Thus, cerebral palsy initiates with damage to an immature brain. Although a genetic connection cannot be totally ruled out, most incidences of cerebral palsy result from a lack of oxygen to the developing brain and is thought not to be hereditary. This anoxia can be caused by blood incompatibility, umbilical cord problems, excessive prenatal smoking or drinking, or untreated jaundice. Further, infants or children can acquire cerebral palsy through accidents or child abuse. Although the incidence of congenital cerebral palsy has been on the decrease, the increasing numbers of accidents and abuse hold steady the number of new cases at 7,000 per year.

Once damage occurs in the brain that results in some physical manifestations, cerebral palsy will be diagnosed. Given the fact that there may be other associated challenges that are linked to the brain damage, many of those 7,000 new cases may have multiple disabling challenges. Along with the given physical issues, many people with cerebral palsy can also have seizure disorders, learning disabilities, mental health issues and others previously described.

The 700,000 people in the U.S. with cerebral palsy labels are not sick or diseased. They are children, men and women who have a variety of challenges in their lives brought out by an affected physical or cognitive situation. Additionally, the intensity of these situations can be wide ranging and different. Like anything else, no two people with cerebral palsy are alike.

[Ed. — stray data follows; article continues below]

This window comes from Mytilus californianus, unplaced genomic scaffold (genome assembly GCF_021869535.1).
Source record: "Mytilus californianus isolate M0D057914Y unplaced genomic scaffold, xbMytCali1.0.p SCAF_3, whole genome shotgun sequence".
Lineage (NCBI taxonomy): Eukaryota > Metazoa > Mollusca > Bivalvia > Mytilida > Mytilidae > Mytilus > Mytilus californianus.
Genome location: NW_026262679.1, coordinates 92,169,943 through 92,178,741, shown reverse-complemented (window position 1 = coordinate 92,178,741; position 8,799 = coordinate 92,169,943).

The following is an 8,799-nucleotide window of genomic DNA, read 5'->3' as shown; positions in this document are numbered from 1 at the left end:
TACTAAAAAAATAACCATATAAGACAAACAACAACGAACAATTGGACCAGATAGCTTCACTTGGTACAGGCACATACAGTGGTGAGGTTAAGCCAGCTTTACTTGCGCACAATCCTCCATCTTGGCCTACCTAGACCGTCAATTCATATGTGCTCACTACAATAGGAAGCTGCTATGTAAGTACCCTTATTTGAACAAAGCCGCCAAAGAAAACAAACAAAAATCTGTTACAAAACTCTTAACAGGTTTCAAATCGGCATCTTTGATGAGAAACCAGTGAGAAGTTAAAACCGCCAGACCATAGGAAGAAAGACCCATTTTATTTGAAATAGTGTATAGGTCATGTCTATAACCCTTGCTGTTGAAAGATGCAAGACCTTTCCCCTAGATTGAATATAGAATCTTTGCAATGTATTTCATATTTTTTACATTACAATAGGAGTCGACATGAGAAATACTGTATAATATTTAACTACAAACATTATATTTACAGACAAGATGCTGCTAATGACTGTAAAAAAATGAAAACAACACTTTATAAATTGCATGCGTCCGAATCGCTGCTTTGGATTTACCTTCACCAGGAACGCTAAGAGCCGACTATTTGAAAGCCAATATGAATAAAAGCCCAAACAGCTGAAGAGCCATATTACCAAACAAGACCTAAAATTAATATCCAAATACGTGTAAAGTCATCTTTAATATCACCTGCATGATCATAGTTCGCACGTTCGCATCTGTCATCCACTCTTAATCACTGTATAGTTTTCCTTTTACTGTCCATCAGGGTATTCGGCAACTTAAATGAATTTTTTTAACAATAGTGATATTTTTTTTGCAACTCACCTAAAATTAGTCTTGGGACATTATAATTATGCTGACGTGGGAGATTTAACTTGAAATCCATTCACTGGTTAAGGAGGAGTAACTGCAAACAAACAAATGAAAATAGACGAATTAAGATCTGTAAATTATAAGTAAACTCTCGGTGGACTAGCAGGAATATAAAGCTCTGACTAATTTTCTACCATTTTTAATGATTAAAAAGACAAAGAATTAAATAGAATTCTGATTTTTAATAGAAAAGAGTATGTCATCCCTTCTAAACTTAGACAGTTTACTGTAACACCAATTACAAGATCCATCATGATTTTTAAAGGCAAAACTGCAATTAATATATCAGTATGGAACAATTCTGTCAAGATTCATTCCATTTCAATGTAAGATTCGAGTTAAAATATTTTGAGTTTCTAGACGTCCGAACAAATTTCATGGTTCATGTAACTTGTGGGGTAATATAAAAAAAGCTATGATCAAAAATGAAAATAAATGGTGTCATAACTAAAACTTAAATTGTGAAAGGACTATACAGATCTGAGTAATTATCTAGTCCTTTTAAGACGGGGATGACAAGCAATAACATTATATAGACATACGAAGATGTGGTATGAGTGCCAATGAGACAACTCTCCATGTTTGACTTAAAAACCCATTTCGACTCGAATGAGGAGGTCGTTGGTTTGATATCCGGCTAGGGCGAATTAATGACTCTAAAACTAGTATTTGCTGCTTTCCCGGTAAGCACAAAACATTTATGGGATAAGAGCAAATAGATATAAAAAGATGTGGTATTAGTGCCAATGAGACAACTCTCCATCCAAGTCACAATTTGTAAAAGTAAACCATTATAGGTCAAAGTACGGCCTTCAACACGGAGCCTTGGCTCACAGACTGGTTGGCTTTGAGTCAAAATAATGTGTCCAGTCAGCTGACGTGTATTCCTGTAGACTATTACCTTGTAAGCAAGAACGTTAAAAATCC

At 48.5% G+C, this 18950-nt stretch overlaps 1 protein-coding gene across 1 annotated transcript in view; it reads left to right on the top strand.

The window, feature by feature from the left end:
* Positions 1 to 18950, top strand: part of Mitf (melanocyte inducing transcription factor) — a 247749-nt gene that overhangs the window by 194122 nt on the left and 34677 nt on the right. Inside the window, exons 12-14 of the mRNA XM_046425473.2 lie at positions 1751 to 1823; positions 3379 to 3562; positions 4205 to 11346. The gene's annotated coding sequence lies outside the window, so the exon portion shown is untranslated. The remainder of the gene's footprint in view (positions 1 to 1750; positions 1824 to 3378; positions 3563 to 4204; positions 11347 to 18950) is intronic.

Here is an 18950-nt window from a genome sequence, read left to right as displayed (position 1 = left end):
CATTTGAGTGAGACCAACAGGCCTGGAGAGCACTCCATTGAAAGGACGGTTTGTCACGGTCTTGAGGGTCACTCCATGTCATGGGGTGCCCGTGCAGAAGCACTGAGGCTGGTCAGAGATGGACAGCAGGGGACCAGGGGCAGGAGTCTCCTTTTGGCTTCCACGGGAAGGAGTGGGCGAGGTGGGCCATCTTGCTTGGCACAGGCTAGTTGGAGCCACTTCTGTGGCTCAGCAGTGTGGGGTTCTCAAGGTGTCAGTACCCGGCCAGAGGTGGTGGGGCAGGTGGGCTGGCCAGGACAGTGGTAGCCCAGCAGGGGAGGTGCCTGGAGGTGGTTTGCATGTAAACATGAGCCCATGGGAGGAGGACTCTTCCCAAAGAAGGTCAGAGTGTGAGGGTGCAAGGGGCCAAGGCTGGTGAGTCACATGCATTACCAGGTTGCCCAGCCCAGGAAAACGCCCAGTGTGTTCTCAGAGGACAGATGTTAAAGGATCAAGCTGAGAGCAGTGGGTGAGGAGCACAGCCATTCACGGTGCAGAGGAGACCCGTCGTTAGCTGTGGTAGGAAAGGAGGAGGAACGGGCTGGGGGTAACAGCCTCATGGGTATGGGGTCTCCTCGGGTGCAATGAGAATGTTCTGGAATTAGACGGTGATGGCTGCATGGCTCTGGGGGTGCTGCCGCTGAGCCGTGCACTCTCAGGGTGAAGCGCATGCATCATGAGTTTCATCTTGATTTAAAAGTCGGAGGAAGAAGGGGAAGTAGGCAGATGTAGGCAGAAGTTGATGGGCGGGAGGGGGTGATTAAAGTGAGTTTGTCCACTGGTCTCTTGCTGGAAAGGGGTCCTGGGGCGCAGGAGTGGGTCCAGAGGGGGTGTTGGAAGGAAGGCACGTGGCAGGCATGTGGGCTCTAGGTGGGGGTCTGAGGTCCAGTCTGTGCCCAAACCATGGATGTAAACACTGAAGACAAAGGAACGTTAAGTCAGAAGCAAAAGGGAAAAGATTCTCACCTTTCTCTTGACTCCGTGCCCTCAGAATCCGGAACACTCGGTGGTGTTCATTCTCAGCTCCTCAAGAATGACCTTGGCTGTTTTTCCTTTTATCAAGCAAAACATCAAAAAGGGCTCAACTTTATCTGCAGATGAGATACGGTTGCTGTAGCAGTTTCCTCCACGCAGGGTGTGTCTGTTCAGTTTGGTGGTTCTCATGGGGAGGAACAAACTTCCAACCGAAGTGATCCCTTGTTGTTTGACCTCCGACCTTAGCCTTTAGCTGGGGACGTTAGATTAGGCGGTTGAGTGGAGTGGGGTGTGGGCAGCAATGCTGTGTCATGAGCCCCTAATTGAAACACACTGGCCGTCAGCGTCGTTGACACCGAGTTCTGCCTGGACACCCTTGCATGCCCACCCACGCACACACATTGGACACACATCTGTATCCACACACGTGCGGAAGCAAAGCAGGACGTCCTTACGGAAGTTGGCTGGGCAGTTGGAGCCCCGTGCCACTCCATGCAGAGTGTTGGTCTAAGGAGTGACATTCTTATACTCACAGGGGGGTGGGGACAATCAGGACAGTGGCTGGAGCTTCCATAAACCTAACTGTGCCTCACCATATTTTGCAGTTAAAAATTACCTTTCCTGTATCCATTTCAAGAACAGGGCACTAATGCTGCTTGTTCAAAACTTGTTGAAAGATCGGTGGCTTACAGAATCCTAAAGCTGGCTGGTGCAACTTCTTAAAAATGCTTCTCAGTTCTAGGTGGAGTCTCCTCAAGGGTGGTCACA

Traditional methods of intervention for people with cerebral palsy have initiated with medical supports. Physical therapy, occupational therapy, speech therapy, medications and some surgical procedures all have a viable place in early intervention. It should be understood, however, that since cerebral palsy is not a medical disease but a condition to be managed, these therapies are designed to increase function. Thus, rather than treatment, functional supports are designed to enhance abilities, not to reverse the disorder. This is an important feature. Since most early emphasis comes from a medical model, it can perpetuate a sick role and dependency status. This medical model can have a powerful influence in both how people with cerebral palsy are treated and in how they perceive themselves. That is, when people are served out of a medical model they are the recipients of treatment. The influence is that they must be cared for and must yield to experts who know better.